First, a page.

How To Fly an Aerobatic Steep Turn

Adrian Willis
Back to blog

An aerobatic steep turn is different to a steep turn learned in PPL training. It is a turn of at least 60° angle of bank where the bank angle is initiated without turning, then the aircraft is made to turn, the turn is then stopped and then the bank rolled off before the turn starts and taken off after the turn is completed.  Steep Turns regularly feature in Club, Sportsman and Intermediate level competitions, the later often inverted, so it is important to learn to fly them well. Additionally the same technique is used for wing rocks and a similar technique is required for a 90 degree roll. Like many things, they are not difficult but they do take some learning and some practice and the correct technique needs to be applied.


From BAeA website

Judging Criteria

  • Straight and level entry
  • Maintaining the same heading, roll on a minimum of 60° angle of bank with a constant roll rate maintaining CGT 
  • Briskly initiate turn keeping a constant angle of bank and turn rate maintaining CGT
  • Stop the turn on heading
  • Maintaining the same heading, roll wings level with a constant roll rate and maintaining CGT
  • Straight and level exit

How to Fly a Steep Turn

In this example I will assume that the HASELL checks have been completed and height and speed is sufficient and it is trimmed to zero G.

  • Looking ahead and maintaining heading, roll the aircraft to 60° angle of bank, making sure to keep the nose above the horizon with top rudder and a constant roll rate (see slow roll technique) using some forward stick to prevent the aircraft changing heading.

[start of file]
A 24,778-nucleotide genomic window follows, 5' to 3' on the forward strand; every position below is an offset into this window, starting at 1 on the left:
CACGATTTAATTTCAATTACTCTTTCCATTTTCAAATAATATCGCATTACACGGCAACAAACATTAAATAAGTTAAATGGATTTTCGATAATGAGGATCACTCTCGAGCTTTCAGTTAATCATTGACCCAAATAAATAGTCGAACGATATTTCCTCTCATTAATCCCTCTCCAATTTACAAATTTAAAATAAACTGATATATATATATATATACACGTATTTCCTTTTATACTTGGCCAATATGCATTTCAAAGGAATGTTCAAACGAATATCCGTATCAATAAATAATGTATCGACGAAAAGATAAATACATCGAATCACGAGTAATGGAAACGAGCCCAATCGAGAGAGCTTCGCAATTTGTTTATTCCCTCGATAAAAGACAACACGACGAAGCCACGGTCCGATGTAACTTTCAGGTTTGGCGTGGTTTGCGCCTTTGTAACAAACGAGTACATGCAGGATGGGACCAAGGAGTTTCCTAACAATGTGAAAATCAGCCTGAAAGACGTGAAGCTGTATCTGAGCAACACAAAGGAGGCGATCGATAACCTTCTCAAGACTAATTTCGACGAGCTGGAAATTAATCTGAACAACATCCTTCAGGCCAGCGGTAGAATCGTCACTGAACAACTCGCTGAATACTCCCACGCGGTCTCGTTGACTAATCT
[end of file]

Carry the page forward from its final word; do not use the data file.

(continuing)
• Apply moderate back pressure to initiate the turn using rudder to keep the nose at the same height above the horizon – the more back pressure, the tighter the turn
  • When on heading, remove the back pressure and apply a little forward stick to remain on heading
  • Maintaining heading. roll the wings level making sure straight and level flight is maintained

Common Mistakes

  • Climbing/descending entry
  • Off heading entry/exit
  • Turning whilst initiating bank angle and taking bank angle off
  • Not a constant rate of turn

 

The judging criteria has been taken from CIVA Section 6 part 1 PDF from the CIVA website.

Flying a good aerobatic steep turn takes practice. Learning the correct technique will save you hours of fruitless practice. Any questions, please ask below. To book aerobatic training, contact Adrian at Adrian.Willis@BritishAerobaticAcademy.com or call or message him at 07712864413. Please subscribe to our blogs as the more interested readers we have, the easier it is to justify on-going resources!

Share this post:

More

Browse blog categories